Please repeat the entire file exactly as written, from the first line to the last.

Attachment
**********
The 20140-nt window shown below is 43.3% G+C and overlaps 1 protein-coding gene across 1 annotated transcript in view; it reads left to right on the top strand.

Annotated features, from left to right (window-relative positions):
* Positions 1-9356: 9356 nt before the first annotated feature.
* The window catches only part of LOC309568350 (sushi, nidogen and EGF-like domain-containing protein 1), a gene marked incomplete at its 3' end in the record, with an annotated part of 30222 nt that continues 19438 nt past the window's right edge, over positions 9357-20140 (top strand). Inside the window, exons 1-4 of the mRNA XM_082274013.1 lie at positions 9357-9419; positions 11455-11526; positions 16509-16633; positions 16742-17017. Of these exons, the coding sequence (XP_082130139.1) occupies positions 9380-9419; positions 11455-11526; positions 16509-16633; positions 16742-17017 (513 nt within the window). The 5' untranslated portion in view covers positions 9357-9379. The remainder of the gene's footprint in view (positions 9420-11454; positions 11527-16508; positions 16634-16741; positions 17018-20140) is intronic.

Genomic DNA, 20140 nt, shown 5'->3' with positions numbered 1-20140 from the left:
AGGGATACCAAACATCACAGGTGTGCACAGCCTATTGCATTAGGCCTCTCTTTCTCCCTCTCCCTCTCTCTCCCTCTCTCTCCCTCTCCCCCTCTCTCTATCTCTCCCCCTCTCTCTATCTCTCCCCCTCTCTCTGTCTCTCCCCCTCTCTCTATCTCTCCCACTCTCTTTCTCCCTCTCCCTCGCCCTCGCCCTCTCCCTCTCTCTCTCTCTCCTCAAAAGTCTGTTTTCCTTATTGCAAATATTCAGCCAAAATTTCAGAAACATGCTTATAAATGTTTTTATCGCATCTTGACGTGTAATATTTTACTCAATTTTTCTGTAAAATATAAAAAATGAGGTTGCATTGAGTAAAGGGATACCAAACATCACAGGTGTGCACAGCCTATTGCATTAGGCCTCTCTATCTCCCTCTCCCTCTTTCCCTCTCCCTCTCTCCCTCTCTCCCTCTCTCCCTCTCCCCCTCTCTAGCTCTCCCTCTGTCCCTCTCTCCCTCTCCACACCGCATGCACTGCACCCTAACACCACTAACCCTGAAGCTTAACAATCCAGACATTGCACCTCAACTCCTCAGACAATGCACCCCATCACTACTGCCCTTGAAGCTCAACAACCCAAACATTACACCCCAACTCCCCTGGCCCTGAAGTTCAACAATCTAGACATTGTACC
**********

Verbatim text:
The 20140-nt window shown below is 43.3% G+C and overlaps 1 protein-coding gene across 1 annotated transcript in view; it reads left to right on the top strand.

Annotated features, from left to right (window-relative positions):
* Positions 1-9356: 9356 nt before the first annotated feature.
* The window catches only part of LOC309568350 (sushi, nidogen and EGF-like domain-containing protein 1), a gene marked incomplete at its 3' end in the record, with an annotated part of 30222 nt that continues 19438 nt past the window's right edge, over positions 9357-20140 (top strand). Inside the window, exons 1-4 of the mRNA XM_082274013.1 lie at positions 9357-9419; positions 11455-11526; positions 16509-16633; positions 16742-17017. Of these exons, the coding sequence (XP_082130139.1) occupies positions 9380-9419; positions 11455-11526; positions 16509-16633; positions 16742-17017 (513 nt within the window). The 5' untranslated portion in view covers positions 9357-9379. The remainder of the gene's footprint in view (positions 9420-11454; positions 11527-16508; positions 16634-16741; positions 17018-20140) is intronic.

Genomic DNA, 20140 nt, shown 5'->3' with positions numbered 1-20140 from the left:
AGGGATACCAAACATCACAGGTGTGCACAGCCTATTGCATTAGGCCTCTCTTTCTCCCTCTCCCTCTCTCTCCCTCTCTCTCCCTCTCCCCCTCTCTCTATCTCTCCCCCTCTCTCTATCTCTCCCCCTCTCTCTGTCTCTCCCCCTCTCTCTATCTCTCCCACTCTCTTTCTCCCTCTCCCTCGCCCTCGCCCTCTCCCTCTCTCTCTCTCTCCTCAAAAGTCTGTTTTCCTTATTGCAAATATTCAGCCAAAATTTCAGAAACATGCTTATAAATGTTTTTATCGCATCTTGACGTGTAATATTTTACTCAATTTTTCTGTAAAATATAAAAAATGAGGTTGCATTGAGTAAAGGGATACCAAACATCACAGGTGTGCACAGCCTATTGCATTAGGCCTCTCTATCTCCCTCTCCCTCTTTCCCTCTCCCTCTCTCCCTCTCTCCCTCTCTCCCTCTCCCCCTCTCTAGCTCTCCCTCTGTCCCTCTCTCCCTCTCCACACCGCATGCACTGCACCCTAACACCACTAACCCTGAAGCTTAACAATCCAGACATTGCACCTCAACTCCTCAGACAATGCACCCCATCACTACTGCCCTTGAAGCTCAACAACCCAAACATTACACCCCAACTCCCCTGGCCCTGAAGTTCAACAATCTAGACATTGTACC